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Clarion Congress & Hotel, Comet


Dr. Matthew Reed, Countryside and Community Research Institute (CCRI), University of Gloustershire.


Topic: The future is participation: Charting the waves of the global organic movement


In 1970 the President of the Soil Association, Fritz Schumacher, signalled a shift in strategy in the movement’s strategy from scientific proofs towards standards and consumer-driven change.   Over 40 years later the International Federation of Organic Movements (IFOAM) a body in part-founded by the Soil Association, signalled another shift in strategy with the ‘Organic 3.0’ document.   The Organic 3.0 paper was the product of a global discussion within a federation of movements bringing towards organic agriculture even higher ambitions for social justice, environmental and climate change goals.

Recently elements of the organic movement have been re-imagined by some in the term ‘agro-ecology’, whilst in urban agriculture, for many practitioners’ organic methods are the default, although they are often only loosely linked with the burgeoning rural organic farming sector and new industries such as cosmetics and textiles have risen with only limited scholarly attention.   Nearly two decades ago many social science scholars had dismissed the oppositional potential of this cultural movement.  But currently, we find it prominent in campaigns to ban pesticides across the EU, defending animal production against the arguments of vegans, encouraging farmer-led scientific innovations, shortening food chains and adding new areas of debate such as textiles to its scope of concern.  Often it is doing so not by advancing consumer but forms of participation with the products of agriculture that open new possibilities of citizenship.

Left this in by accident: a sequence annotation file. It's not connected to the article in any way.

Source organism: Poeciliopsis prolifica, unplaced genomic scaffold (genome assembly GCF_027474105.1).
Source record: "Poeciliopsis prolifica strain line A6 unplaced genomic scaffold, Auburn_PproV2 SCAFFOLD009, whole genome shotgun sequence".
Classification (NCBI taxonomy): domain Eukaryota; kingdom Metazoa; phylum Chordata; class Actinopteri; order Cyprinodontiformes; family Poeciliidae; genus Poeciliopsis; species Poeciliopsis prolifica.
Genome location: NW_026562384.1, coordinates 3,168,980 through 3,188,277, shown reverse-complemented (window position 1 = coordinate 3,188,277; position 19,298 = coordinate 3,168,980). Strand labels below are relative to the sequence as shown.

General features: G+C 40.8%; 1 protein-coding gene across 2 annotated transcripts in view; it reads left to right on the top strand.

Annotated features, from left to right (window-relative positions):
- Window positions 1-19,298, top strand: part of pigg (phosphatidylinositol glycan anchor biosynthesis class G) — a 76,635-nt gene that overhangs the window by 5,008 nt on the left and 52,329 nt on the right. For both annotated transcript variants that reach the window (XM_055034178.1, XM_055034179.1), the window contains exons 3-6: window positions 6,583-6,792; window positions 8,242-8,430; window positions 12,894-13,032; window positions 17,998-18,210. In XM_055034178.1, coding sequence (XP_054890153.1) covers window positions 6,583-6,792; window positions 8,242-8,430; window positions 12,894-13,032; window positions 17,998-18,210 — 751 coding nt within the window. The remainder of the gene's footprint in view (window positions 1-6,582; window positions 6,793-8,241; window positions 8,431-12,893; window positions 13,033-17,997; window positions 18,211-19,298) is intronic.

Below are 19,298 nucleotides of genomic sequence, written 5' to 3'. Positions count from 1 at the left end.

This paper sets out to explore the ‘waves’ of the organic movement, starting from its emergence in the late nineteenth century through to its latest configuration around the ‘Organic 3.0’ document.  In doing so, it starts with an account of how scholars have understood the development of social movements, including periods of repeated mobilisation and contestation. While there is a consideration of the history of the movement, sufficient to characterise the earlier waves of the movement the focus of this work is on the current wave and how that may develop.

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